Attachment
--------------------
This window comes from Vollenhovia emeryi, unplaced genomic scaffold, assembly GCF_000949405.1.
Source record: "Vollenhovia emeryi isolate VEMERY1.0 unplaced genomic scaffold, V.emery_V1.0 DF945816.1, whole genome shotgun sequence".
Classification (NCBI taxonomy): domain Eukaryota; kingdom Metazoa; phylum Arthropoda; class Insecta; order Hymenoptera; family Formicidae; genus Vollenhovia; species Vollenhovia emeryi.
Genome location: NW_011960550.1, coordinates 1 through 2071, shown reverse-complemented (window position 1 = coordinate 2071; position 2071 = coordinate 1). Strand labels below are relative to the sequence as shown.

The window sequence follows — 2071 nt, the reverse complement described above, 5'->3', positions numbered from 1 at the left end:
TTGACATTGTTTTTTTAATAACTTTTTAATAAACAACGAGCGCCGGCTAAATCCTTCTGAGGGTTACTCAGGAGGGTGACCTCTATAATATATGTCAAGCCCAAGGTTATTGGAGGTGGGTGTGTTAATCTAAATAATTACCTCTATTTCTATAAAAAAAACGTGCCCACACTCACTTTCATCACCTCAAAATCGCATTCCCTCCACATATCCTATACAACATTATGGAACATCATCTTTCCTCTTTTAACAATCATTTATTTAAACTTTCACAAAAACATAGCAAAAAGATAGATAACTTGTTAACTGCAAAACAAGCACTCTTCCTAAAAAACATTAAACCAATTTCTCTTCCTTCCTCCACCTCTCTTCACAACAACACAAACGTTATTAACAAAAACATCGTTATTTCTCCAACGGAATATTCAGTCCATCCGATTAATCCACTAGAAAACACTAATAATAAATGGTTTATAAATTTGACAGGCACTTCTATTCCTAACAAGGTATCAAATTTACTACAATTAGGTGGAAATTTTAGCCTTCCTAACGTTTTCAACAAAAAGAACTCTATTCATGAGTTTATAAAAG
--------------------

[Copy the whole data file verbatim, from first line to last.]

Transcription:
This window comes from Vollenhovia emeryi, unplaced genomic scaffold, assembly GCF_000949405.1.
Source record: "Vollenhovia emeryi isolate VEMERY1.0 unplaced genomic scaffold, V.emery_V1.0 DF945816.1, whole genome shotgun sequence".
Classification (NCBI taxonomy): domain Eukaryota; kingdom Metazoa; phylum Arthropoda; class Insecta; order Hymenoptera; family Formicidae; genus Vollenhovia; species Vollenhovia emeryi.
Genome location: NW_011960550.1, coordinates 1 through 2071, shown reverse-complemented (window position 1 = coordinate 2071; position 2071 = coordinate 1). Strand labels below are relative to the sequence as shown.

The window sequence follows — 2071 nt, the reverse complement described above, 5'->3', positions numbered from 1 at the left end:
TTGACATTGTTTTTTTAATAACTTTTTAATAAACAACGAGCGCCGGCTAAATCCTTCTGAGGGTTACTCAGGAGGGTGACCTCTATAATATATGTCAAGCCCAAGGTTATTGGAGGTGGGTGTGTTAATCTAAATAATTACCTCTATTTCTATAAAAAAAACGTGCCCACACTCACTTTCATCACCTCAAAATCGCATTCCCTCCACATATCCTATACAACATTATGGAACATCATCTTTCCTCTTTTAACAATCATTTATTTAAACTTTCACAAAAACATAGCAAAAAGATAGATAACTTGTTAACTGCAAAACAAGCACTCTTCCTAAAAAACATTAAACCAATTTCTCTTCCTTCCTCCACCTCTCTTCACAACAACACAAACGTTATTAACAAAAACATCGTTATTTCTCCAACGGAATATTCAGTCCATCCGATTAATCCACTAGAAAACACTAATAATAAATGGTTTATAAATTTGACAGGCACTTCTATTCCTAACAAGGTATCAAATTTACTACAATTAGGTGGAAATTTTAGCCTTCCTAACGTTTTCAACAAAAAGAACTCTATTCATGAGTTTATAAAAG